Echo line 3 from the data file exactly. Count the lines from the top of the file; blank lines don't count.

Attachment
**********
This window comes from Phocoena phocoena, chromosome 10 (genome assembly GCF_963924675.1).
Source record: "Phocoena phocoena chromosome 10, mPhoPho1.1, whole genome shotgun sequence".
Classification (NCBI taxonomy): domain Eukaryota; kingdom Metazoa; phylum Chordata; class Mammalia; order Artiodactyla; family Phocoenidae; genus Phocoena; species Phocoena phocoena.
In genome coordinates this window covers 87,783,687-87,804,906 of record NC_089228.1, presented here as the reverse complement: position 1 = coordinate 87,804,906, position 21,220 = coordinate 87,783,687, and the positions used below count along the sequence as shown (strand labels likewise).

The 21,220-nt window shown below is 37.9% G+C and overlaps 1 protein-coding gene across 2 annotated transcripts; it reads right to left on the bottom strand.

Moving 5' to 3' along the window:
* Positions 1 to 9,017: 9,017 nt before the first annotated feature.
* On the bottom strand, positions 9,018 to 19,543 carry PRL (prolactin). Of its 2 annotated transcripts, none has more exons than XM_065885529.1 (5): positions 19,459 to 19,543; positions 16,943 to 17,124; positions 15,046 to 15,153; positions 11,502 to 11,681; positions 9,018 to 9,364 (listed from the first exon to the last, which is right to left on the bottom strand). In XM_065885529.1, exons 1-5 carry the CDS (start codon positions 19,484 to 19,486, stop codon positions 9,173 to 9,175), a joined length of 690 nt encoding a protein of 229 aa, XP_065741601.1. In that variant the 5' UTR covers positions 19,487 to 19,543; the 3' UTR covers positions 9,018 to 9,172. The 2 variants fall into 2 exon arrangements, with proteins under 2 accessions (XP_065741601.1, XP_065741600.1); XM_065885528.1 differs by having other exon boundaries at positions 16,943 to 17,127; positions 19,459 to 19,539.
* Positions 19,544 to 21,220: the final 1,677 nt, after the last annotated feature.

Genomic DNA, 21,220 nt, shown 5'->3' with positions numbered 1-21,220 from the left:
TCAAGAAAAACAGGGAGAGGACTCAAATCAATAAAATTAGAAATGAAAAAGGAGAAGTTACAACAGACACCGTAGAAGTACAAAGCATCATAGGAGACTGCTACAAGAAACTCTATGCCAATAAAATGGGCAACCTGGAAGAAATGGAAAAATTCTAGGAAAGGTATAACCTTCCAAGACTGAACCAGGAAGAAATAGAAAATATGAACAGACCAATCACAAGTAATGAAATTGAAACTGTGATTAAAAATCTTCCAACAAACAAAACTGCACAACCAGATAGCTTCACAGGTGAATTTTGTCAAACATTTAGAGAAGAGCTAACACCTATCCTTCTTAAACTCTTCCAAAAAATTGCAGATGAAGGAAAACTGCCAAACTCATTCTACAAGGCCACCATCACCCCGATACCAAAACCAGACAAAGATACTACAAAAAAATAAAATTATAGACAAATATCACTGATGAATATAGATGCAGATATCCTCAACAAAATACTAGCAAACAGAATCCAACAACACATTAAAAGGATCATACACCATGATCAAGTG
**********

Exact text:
Classification (NCBI taxonomy): domain Eukaryota; kingdom Metazoa; phylum Chordata; class Mammalia; order Artiodactyla; family Phocoenidae; genus Phocoena; species Phocoena phocoena.